Upregulation of translational machinery and distinct genetic subgroups characterise hyperdiploidy in multiple myeloma.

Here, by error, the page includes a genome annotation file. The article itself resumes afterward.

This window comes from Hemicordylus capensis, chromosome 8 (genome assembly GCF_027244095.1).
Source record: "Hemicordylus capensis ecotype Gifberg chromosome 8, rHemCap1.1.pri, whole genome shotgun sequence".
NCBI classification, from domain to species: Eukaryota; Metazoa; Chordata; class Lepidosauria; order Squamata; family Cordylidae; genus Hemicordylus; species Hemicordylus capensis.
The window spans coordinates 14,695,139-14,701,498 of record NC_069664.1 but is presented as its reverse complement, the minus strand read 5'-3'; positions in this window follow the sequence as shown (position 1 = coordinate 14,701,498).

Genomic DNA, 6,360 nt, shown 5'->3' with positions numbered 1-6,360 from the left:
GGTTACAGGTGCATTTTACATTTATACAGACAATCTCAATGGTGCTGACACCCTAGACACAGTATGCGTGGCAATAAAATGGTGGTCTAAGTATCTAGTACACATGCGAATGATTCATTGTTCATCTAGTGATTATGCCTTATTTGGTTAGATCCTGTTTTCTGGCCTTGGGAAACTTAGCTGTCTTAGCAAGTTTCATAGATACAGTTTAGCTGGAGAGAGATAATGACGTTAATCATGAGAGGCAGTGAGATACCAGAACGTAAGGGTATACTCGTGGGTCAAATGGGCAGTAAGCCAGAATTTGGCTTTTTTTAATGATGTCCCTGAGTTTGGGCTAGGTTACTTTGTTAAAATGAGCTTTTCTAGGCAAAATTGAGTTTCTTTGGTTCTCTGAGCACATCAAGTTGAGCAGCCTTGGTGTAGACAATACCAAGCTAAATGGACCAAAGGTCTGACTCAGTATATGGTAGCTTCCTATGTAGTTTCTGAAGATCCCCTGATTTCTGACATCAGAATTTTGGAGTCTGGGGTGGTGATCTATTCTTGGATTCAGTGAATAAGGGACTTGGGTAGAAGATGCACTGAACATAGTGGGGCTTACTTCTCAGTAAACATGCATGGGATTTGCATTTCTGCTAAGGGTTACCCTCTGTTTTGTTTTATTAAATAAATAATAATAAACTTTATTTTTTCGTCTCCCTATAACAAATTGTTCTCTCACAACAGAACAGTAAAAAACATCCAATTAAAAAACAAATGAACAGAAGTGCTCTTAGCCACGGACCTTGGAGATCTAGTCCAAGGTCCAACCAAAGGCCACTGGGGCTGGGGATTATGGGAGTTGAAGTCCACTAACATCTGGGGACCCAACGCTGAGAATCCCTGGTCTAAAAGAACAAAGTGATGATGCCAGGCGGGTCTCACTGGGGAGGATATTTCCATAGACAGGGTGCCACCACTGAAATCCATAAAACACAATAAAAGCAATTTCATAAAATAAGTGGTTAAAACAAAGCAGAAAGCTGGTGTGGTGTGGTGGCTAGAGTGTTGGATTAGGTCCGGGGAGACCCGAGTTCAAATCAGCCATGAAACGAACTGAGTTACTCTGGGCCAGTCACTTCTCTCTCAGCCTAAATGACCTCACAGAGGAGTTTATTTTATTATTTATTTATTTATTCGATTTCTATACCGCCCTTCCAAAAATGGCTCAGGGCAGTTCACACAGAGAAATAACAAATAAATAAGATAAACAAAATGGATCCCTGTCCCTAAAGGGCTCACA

Karyotypic instability, including numerical and structural chromosomal aberrations, represents a distinct feature of multiple myeloma (MM). About 40-50% of patients display hyperdiploidy, defined by recurrent trisomies of non-random chromosomes. To molecularly characterise hyperdiploid (H) and nonhyperdiploid (NH) MM, we analysed the gene expression profiles of 66 primary tumours, and used fluorescence in situ hybridisation to investigate the major chromosomal alterations. The differential expression of 225 genes mainly involved in protein biosynthesis, transcriptional machinery and oxidative phosphorylation distinguished the 28 H-MM from the 38 NH-MM cases. The 204 upregulated genes in H-MM mapped mainly to the chromosomes involved in hyperdiploidy, and the 29% upregulated genes in NH-MM mapped to 16q. The identified transcriptional fingerprint was robustly validated on a publicly available gene expression dataset of 64 MM cases; and the global expression modulation of regions on the chromosomes involved in hyperdiploidy was verified using a self-developed non-parametric statistical method. H-MM could be further divided into two distinct molecular and transcriptional entities, characterised by the presence of trisomy 11 and 1q-extracopies/chromosome 13 deletion respectively. These data reinforce the importance of combining molecular cytogenetics and gene expression profiling to define a genomic framework for the study of MM pathogenesis and clinical management.

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